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Cross-Border Post Keynesian conference closes

Yesterday and the day before were conference days for me, with the 6th Cross-Border Post Keynesian conference ending less than 24 hours ago on the Buffalo State campus. Among the many last-day highlights were the Edward Elgar book exhibit and a talk by Doyoun Won of the University of Utah. I gave two presentations on research done with stalwart co-researcher Tai Young-Taft of Bard College at Simon’s Rock. Pictured above are signs at entrance to the conference, as seen earlier this afternoon.

Buffalo weekly The Public heralded the event as a time to hear from Keynesian economists who got the call right prior to the 2008 financial crisis and recession. In a commentary appearing last week, Bruce Fisher of that paper blasted miscalculations by mainstream economists who missed the need to stimulate the economy, commenting that in contrast, at this event,

What you can hear is some smart analysis of what’s going on, and some good thinking about what alternative economic policy could look like, were Americans able to once again try on the economic theories that guided FDR, Truman, Eisenhower, Kennedy, Johnson, Nixon, Ford, Carter, and even Reagan—the president who acted as if he were an anti-spending austerity maven, but whose budget deficits and tax increases proved that he, too, was a Keynesian.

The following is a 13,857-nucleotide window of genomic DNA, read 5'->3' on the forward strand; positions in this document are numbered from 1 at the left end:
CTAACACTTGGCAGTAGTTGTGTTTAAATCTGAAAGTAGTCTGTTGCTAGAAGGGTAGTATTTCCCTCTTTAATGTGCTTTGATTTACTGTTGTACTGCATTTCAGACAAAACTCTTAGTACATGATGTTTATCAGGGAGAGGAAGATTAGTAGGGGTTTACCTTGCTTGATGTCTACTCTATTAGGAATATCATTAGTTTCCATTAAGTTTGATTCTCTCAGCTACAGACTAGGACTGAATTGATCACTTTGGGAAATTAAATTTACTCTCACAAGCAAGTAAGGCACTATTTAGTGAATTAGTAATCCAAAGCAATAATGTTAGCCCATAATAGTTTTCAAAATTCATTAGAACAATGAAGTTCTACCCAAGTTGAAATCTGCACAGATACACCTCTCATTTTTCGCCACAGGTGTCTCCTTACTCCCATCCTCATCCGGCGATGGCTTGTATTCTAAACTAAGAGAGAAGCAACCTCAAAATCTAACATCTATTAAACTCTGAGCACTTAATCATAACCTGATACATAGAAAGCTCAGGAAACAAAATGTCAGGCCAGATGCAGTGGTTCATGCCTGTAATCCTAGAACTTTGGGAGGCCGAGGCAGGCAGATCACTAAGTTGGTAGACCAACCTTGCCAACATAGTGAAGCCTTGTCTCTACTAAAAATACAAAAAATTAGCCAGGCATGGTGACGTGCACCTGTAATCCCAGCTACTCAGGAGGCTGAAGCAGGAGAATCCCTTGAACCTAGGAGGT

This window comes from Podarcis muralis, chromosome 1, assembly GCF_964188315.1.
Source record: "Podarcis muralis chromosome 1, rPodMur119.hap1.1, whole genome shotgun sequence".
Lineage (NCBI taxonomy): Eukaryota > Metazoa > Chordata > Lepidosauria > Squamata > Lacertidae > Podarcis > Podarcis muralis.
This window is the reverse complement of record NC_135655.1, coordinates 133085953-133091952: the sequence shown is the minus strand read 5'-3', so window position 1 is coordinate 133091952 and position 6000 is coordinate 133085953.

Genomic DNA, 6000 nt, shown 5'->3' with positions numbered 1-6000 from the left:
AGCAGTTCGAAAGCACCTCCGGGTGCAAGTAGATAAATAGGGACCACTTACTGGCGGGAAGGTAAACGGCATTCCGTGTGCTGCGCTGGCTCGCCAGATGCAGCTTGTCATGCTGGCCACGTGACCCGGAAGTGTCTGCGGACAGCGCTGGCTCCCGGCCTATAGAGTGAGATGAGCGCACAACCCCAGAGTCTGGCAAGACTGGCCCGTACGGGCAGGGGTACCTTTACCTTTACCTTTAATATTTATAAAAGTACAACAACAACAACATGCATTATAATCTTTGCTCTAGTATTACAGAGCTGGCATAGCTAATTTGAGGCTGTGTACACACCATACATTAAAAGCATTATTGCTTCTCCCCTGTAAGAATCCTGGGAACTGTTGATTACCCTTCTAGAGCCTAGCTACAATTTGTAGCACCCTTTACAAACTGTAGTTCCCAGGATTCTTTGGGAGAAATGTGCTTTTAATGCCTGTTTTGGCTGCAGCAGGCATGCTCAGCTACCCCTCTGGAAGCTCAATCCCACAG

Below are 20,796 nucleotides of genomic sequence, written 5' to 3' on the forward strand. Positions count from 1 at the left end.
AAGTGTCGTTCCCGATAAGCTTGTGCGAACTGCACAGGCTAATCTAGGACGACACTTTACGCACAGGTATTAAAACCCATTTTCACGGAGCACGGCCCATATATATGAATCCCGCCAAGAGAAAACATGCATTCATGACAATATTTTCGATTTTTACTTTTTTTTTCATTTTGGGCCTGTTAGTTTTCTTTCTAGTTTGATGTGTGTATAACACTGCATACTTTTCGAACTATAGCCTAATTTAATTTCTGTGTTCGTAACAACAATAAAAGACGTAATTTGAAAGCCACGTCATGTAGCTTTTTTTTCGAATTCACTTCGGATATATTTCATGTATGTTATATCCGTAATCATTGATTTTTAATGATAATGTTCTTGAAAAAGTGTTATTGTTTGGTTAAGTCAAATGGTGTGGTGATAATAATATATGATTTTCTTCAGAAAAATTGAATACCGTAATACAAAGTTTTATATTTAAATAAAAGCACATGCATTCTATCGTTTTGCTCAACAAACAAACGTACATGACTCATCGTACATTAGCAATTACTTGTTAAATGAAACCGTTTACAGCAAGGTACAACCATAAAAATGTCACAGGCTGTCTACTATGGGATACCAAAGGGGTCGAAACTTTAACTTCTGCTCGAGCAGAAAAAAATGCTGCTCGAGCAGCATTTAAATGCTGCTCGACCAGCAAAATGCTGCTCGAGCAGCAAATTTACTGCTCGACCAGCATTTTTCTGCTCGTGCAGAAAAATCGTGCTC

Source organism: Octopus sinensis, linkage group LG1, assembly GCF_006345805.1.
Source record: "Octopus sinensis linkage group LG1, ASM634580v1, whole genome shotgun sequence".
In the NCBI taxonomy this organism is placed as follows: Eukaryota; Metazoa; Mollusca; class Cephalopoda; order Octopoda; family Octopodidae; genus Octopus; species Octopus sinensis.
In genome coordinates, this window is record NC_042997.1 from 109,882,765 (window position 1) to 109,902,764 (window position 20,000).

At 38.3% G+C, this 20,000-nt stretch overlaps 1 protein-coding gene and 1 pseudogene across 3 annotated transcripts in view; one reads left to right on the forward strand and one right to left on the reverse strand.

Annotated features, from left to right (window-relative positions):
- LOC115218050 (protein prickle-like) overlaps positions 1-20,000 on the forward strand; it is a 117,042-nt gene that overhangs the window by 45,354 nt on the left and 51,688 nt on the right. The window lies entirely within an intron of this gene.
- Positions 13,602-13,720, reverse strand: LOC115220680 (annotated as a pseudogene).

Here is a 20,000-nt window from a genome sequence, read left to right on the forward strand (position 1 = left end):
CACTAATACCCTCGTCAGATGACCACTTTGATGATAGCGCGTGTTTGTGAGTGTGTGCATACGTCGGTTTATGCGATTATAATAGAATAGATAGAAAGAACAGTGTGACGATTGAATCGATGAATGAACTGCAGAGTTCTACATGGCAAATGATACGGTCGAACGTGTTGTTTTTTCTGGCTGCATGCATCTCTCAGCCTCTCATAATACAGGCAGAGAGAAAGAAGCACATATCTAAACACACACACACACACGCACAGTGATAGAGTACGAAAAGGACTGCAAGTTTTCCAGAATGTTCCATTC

It is good to find myself in agreement with this local observer.

Among colleagues I talked to at he conference was graduate student Nathan Tankus, who was easily induced to tell me about his thoughtful blog. Also practically (and actually) handing me her web coordinates was Martha McCluskey, a legal scholar at the University at Buffalo, who was there touting an interesting-sounding cross-disciplinary organization devoted to issues at the intersection of law and (heterodox) economics. Thanks to them for the interesting pointers.


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